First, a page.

A little cigarette smoke and the
zydecco’s sliding for aunts who drank sherry out back.
Grandpas who disapproved,
constantly, always,
in rivermist foxtrot like they did in the old days.
And then there’s that best of the specters,
The one that I wait for in dreams:
The dead boyfriend who does disco while I shower, in steam.
The thing about dancing is that you do it in twos,
and the thing about dying is that you go it alone.
So these dead that are dancing, they dance all alone, but
they’re moving to music for me.
A snuffed candle smoking invites smooth ...continue reading

Cynthia Flood
I recently had the opportunity to correspond with Cynthia Flood about her new collection of stories Red Girl Rat Boy (Biblioasis 2013). These stories have been described as taut, elliptical, deft, difficult, and beautiful; Flood, who has won the Journey Prize, can add to her list of successes the acclaim of Caroline Adderson and Steven W. Beattie both of whom named Red Girl Rat Boy one of 2013’s remarkable books (in The Globe and Mail and The National Post, respectively). I agree with Beattie that Flood is a writer’s writer: each story taught me something, made me say, “I can do that?” You’ll learn something, too, I think, from her answers to my questions–-Liz Windhorst Harmer

LWH: Red Girl Rat Boy, if I’m not mistaken, is your fifth book and your fourth book of short stories. I wonder if you could start by telling us a little bit about how you came to this stage in your writing. How has your writing life evolved, in terms of your process, your style, and also your feelings or thoughts about it all? 

CF: During the years when I was writing the linked series that became The English Stories (Biblioasis 2009), occasionally ideas arrived for unrelated short fictions. Thus, by the time ES appeared, I had a backlog of stories-in-draft. (For a writer that's like having a well-stocked freezer). As I worked on them, more ideas came. I concluded that I'd stick with short fiction.

Partly that decision had to do with age. I'm 73. I've published one novel (Making A Stone of the Heart, Key Porter 2002); in some unknown drawer there's one I wrote in the 70s about the women's movement, and a known drawer holds one about a Canadian/American daughter of very-far-lefties. However, a novel demands that its writer disappear into a fictional world for a long deep time. I don't want that. To abandon 20 failed pages is much easier than to dump 200. Also, trying to write good short fiction creates quite enough stress and excitement.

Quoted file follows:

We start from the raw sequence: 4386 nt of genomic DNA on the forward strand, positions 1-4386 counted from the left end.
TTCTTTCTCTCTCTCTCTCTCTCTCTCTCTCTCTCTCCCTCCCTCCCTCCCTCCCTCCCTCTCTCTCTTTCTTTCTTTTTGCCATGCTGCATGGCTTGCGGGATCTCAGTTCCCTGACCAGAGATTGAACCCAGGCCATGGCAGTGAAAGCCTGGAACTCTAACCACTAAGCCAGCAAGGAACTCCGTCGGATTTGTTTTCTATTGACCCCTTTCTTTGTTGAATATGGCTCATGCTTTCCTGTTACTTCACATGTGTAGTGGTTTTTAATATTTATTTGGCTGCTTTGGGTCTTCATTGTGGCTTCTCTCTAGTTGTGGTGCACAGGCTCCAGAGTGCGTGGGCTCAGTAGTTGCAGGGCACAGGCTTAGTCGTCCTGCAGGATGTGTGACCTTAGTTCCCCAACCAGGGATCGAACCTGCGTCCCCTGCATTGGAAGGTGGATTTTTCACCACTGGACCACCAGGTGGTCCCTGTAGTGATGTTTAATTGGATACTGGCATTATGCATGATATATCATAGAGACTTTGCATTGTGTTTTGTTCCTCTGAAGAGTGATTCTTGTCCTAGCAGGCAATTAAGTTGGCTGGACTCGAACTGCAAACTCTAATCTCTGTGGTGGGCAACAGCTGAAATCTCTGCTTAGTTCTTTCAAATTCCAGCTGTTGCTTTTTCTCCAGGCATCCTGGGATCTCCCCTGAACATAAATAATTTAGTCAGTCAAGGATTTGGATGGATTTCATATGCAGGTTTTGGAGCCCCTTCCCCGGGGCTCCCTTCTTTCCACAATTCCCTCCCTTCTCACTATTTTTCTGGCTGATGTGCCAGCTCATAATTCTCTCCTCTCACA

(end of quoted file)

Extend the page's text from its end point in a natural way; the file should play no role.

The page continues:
Technology has certainly changed my process. I began by handwriting first drafts, sometimes second drafts, before turning to the typewriter. Revision of typed mss. often involved much cutting, taping, stapling strips of paper. . . and of course endless retyping. Still I sometimes begin by hand, when I'm feeling my way to a new story through an image or a scene-fragment. Soon the computer's lure is irresistible, though. Likely as a computer-writer I throw out way more than when I wrote by hand or typed. ...continue reading

Hey Shanna! Welcome to the esteemed Writer Feature crew. Would you please introduce yourself to our readers?

My name is Shanna, I'm 26 and when I was 18, I got a weird, flying gargoyle tattooed right between my shoulder-blades. Lately I've been trying to figure out how I really feel about it. In any case, as it turns out, I'm not 18 anymore.

Could you tell us a bit about Smoke and Mirrors?

Writing Smoke and Mirrors came in the aftermath of a very nostalgic, foggy time in my life. It was mainly about coming to terms with the first moment when you realize that shit isn't working out.  It's a snapshot of being young and romanticizing everything; pain, sadness, drugs. It's about believing you're most beautiful when you're lonely because it makes you interesting, and all the other self-involved things young people in their early 20s are wrong about.

I think there is a moment for everyone, maybe even more than one, where you go: okay, this isn't fun anymore, time to figure it out. Smoke and Mirrors straddles the line between what we perceive as courage or cowardice, and trying to be genuine--as opposed to some reduced, compartmentalized version of yourself.

Can you tell us about what you’re working on currently? Where will we see you next?

I recently completed my first novel, titled The Lying Juilliards, about a morally corrupt suburban family trying to come to terms with the weight of their secrets. I've also been shopping around my first feature-length screenplay, The Grass Is Always Yellow, about a pack of hot mess twenty-somethings trying to get it together. Write what you know, they say.

I'm hoping you will see me next as you walk by Chapters, on a glossy jacket cover with my hands clasped, looking off in the distance, just above an interesting list of my writing credentials. Until then, you can catch my name in the credits of 30 Vies Monday to Thursday ...continue reading